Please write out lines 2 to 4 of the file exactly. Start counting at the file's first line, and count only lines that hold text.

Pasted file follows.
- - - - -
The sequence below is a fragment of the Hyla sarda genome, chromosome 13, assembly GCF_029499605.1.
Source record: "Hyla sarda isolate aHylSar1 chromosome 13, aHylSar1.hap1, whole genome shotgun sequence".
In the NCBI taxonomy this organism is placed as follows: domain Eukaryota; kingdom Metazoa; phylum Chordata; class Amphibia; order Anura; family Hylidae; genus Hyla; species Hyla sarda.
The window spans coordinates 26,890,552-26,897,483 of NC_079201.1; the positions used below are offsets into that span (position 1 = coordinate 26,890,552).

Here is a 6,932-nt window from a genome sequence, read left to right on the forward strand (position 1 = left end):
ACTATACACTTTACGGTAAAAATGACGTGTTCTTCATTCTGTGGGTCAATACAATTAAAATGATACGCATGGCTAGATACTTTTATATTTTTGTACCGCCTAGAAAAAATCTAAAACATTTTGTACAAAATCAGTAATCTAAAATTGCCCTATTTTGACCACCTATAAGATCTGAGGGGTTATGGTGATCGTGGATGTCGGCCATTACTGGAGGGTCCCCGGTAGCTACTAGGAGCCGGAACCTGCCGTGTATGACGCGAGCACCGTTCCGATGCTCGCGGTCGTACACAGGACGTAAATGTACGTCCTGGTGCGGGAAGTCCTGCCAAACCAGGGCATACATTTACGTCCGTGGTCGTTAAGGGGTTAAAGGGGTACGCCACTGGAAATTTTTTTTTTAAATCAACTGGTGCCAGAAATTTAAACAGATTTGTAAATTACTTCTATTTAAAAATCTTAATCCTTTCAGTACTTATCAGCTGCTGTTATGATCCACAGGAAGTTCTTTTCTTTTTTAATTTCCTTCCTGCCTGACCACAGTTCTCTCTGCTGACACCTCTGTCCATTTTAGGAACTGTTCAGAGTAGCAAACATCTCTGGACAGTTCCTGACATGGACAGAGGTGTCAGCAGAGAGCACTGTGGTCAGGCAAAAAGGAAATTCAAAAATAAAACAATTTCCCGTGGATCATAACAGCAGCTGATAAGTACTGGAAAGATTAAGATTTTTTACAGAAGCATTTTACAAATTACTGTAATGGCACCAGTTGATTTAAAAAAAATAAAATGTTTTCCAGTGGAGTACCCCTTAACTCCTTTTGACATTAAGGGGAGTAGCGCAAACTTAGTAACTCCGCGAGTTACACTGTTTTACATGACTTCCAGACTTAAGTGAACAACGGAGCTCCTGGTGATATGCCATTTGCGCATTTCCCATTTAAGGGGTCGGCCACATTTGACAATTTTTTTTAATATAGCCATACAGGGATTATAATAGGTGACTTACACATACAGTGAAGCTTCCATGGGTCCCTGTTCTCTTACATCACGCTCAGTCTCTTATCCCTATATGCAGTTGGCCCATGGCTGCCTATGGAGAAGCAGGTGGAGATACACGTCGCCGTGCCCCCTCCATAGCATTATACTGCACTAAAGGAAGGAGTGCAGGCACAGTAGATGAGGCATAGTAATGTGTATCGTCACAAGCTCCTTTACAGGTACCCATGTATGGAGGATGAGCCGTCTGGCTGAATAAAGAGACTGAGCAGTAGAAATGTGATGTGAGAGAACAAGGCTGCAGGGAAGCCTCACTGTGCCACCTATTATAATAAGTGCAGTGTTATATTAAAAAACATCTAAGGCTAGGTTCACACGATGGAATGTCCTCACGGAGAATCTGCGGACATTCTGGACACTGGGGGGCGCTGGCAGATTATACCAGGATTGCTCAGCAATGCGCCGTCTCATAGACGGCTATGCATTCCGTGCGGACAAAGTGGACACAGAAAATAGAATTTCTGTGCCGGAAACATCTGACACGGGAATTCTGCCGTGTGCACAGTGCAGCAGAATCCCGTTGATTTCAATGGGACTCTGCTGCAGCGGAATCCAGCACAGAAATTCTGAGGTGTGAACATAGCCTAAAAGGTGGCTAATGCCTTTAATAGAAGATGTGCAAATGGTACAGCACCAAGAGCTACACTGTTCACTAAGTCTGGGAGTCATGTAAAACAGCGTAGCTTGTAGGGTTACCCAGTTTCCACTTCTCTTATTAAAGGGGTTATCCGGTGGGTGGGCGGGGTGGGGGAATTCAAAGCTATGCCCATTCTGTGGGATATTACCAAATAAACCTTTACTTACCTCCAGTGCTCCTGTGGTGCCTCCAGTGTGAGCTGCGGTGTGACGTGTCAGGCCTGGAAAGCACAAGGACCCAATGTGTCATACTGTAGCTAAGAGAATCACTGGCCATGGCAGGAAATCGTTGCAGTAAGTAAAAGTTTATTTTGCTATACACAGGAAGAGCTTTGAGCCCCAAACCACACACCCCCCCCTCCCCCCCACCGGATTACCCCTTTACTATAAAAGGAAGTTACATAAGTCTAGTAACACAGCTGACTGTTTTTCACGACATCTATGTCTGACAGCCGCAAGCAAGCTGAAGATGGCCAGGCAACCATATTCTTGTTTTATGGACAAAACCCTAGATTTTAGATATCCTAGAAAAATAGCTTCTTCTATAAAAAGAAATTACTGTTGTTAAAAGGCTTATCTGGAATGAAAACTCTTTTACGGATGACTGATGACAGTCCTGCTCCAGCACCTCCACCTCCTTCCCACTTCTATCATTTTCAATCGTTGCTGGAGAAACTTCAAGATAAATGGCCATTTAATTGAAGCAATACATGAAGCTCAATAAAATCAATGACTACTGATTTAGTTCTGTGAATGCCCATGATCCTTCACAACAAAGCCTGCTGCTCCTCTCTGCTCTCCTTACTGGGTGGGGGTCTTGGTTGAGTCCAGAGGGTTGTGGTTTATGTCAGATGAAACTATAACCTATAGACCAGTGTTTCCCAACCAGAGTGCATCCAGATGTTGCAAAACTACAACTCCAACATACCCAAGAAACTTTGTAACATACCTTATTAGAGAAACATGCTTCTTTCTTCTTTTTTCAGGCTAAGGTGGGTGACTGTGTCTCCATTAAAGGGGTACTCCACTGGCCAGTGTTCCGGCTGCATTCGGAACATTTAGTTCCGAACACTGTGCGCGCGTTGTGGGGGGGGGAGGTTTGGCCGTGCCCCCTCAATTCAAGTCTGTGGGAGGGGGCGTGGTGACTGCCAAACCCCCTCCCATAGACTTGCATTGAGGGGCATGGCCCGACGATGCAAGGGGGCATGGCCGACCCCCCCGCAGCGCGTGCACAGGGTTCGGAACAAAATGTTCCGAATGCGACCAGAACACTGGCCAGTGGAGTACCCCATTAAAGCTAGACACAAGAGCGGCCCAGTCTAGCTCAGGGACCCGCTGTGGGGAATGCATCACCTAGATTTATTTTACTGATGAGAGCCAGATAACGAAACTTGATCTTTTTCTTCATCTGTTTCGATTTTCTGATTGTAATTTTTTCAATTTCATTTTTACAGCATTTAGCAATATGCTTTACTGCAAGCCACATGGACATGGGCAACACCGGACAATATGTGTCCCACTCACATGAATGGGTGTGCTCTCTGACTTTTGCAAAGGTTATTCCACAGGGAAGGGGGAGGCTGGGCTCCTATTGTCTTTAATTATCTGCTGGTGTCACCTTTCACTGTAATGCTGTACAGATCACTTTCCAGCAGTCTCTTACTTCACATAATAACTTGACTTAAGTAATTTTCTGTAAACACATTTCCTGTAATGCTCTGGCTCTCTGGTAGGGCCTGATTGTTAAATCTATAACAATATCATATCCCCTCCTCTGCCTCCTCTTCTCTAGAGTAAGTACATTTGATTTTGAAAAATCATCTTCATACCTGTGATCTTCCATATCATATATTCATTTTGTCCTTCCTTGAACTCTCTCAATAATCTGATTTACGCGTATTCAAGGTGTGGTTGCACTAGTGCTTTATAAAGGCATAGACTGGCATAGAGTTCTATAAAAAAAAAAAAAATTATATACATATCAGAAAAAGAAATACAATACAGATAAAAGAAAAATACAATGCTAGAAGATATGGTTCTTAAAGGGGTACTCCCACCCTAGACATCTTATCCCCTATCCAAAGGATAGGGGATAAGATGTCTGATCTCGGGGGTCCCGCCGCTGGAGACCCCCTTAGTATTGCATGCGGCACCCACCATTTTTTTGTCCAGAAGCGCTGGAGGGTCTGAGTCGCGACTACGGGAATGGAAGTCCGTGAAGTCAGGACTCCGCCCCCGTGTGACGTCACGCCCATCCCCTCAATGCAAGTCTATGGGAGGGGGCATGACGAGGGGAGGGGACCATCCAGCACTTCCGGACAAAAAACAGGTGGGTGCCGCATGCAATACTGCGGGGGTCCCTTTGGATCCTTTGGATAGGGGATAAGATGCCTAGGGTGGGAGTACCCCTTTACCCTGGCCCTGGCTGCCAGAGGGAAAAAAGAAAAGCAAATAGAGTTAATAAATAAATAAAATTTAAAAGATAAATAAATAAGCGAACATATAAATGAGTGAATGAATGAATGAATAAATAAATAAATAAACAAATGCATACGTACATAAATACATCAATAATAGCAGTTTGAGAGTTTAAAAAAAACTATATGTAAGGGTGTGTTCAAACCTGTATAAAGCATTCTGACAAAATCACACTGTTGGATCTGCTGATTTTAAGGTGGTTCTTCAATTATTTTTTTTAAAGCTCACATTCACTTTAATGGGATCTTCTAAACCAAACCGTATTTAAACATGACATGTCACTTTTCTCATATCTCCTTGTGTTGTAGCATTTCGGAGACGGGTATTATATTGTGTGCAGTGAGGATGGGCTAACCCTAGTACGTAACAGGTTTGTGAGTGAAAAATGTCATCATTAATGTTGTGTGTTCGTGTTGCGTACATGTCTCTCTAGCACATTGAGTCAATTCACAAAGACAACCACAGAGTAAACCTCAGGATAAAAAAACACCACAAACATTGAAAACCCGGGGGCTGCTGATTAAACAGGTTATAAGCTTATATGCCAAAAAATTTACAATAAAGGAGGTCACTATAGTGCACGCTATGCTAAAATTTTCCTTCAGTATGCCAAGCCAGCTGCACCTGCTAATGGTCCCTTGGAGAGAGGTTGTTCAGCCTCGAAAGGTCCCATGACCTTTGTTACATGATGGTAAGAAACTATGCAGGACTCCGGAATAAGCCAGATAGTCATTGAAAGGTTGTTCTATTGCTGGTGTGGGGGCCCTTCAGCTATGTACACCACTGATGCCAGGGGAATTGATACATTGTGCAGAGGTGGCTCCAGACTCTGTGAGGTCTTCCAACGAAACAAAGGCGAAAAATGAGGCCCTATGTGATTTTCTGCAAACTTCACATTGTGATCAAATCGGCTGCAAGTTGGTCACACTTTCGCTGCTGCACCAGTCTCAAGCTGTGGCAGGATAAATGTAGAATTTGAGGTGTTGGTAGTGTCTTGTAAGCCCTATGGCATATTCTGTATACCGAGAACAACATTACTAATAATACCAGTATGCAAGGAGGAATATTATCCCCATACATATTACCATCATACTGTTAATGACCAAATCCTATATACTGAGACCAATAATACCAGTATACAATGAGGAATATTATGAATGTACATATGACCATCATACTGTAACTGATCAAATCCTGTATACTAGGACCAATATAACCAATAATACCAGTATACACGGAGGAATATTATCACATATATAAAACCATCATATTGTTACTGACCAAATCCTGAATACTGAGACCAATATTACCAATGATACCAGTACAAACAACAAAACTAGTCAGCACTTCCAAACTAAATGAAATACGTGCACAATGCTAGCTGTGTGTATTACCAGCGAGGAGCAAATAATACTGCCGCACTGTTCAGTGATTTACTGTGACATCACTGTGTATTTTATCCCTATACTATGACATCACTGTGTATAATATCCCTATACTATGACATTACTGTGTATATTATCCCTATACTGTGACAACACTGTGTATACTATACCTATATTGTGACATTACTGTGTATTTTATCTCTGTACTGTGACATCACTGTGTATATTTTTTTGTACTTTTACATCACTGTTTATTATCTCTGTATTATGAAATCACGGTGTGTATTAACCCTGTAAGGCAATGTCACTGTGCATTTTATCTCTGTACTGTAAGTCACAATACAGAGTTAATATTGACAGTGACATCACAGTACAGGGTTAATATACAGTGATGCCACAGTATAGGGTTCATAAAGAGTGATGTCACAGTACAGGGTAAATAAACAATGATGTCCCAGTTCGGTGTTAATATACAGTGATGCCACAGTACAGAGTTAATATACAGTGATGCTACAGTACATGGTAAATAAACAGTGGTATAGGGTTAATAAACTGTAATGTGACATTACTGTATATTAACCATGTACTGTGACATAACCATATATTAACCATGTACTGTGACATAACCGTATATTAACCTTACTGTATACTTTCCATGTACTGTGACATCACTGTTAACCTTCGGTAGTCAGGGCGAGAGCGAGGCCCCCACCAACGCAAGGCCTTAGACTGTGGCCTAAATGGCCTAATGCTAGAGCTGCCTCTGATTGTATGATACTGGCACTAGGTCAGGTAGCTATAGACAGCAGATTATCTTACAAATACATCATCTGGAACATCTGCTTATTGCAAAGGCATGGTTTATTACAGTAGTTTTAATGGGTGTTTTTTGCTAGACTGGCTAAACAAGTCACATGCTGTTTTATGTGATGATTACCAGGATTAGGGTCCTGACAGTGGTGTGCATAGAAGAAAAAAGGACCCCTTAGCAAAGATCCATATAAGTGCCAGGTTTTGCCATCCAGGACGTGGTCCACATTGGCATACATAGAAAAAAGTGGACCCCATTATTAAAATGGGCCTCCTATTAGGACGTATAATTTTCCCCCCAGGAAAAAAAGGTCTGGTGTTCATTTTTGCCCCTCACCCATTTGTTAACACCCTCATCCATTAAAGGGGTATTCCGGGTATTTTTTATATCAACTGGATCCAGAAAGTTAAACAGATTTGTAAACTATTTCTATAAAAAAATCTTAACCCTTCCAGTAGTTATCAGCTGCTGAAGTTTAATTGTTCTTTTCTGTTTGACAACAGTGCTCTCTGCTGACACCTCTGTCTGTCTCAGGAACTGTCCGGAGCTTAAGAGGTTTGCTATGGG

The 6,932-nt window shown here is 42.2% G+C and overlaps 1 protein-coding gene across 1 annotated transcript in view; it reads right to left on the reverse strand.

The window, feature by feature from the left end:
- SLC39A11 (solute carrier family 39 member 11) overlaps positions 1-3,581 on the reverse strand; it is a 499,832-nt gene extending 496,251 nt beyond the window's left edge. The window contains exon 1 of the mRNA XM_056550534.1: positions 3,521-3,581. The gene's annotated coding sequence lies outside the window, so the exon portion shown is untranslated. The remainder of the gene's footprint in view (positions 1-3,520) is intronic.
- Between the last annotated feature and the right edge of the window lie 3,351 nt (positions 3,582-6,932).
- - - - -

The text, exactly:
Source record: "Hyla sarda isolate aHylSar1 chromosome 13, aHylSar1.hap1, whole genome shotgun sequence".
In the NCBI taxonomy this organism is placed as follows: domain Eukaryota; kingdom Metazoa; phylum Chordata; class Amphibia; order Anura; family Hylidae; genus Hyla; species Hyla sarda.
The window spans coordinates 26,890,552-26,897,483 of NC_079201.1; the positions used below are offsets into that span (position 1 = coordinate 26,890,552).